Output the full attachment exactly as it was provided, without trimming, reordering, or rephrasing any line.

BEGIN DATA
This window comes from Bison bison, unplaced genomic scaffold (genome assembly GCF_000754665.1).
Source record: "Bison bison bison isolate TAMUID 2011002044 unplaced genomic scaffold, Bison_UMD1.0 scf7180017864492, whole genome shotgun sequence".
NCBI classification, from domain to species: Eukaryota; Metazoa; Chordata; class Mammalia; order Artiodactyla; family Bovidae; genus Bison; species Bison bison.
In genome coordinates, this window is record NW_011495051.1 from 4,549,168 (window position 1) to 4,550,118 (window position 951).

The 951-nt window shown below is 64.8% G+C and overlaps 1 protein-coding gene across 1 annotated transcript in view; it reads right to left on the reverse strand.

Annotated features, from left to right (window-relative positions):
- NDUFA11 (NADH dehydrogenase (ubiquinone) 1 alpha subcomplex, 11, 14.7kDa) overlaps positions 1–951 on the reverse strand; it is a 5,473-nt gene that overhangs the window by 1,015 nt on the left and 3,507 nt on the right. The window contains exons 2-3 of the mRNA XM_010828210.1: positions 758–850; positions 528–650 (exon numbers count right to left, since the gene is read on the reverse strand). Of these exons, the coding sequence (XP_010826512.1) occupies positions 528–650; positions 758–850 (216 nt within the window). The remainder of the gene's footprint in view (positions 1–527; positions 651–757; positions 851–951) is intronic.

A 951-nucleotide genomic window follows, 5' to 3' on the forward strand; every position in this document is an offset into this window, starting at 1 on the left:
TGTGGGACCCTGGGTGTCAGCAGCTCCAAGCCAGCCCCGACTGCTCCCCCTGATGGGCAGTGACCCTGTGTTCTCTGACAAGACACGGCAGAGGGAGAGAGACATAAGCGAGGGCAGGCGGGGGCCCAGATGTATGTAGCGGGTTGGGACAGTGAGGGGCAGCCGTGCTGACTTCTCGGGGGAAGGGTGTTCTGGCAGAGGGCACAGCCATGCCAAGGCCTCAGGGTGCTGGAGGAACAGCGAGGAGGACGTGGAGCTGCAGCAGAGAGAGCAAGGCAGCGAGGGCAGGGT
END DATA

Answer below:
This window comes from Bison bison, unplaced genomic scaffold (genome assembly GCF_000754665.1).
Source record: "Bison bison bison isolate TAMUID 2011002044 unplaced genomic scaffold, Bison_UMD1.0 scf7180017864492, whole genome shotgun sequence".
NCBI classification, from domain to species: Eukaryota; Metazoa; Chordata; class Mammalia; order Artiodactyla; family Bovidae; genus Bison; species Bison bison.
In genome coordinates, this window is record NW_011495051.1 from 4,549,168 (window position 1) to 4,550,118 (window position 951).

The 951-nt window shown below is 64.8% G+C and overlaps 1 protein-coding gene across 1 annotated transcript in view; it reads right to left on the reverse strand.

Annotated features, from left to right (window-relative positions):
- NDUFA11 (NADH dehydrogenase (ubiquinone) 1 alpha subcomplex, 11, 14.7kDa) overlaps positions 1–951 on the reverse strand; it is a 5,473-nt gene that overhangs the window by 1,015 nt on the left and 3,507 nt on the right. The window contains exons 2-3 of the mRNA XM_010828210.1: positions 758–850; positions 528–650 (exon numbers count right to left, since the gene is read on the reverse strand). Of these exons, the coding sequence (XP_010826512.1) occupies positions 528–650; positions 758–850 (216 nt within the window). The remainder of the gene's footprint in view (positions 1–527; positions 651–757; positions 851–951) is intronic.

A 951-nucleotide genomic window follows, 5' to 3' on the forward strand; every position in this document is an offset into this window, starting at 1 on the left:
TGTGGGACCCTGGGTGTCAGCAGCTCCAAGCCAGCCCCGACTGCTCCCCCTGATGGGCAGTGACCCTGTGTTCTCTGACAAGACACGGCAGAGGGAGAGAGACATAAGCGAGGGCAGGCGGGGGCCCAGATGTATGTAGCGGGTTGGGACAGTGAGGGGCAGCCGTGCTGACTTCTCGGGGGAAGGGTGTTCTGGCAGAGGGCACAGCCATGCCAAGGCCTCAGGGTGCTGGAGGAACAGCGAGGAGGACGTGGAGCTGCAGCAGAGAGAGCAAGGCAGCGAGGGCAGGGT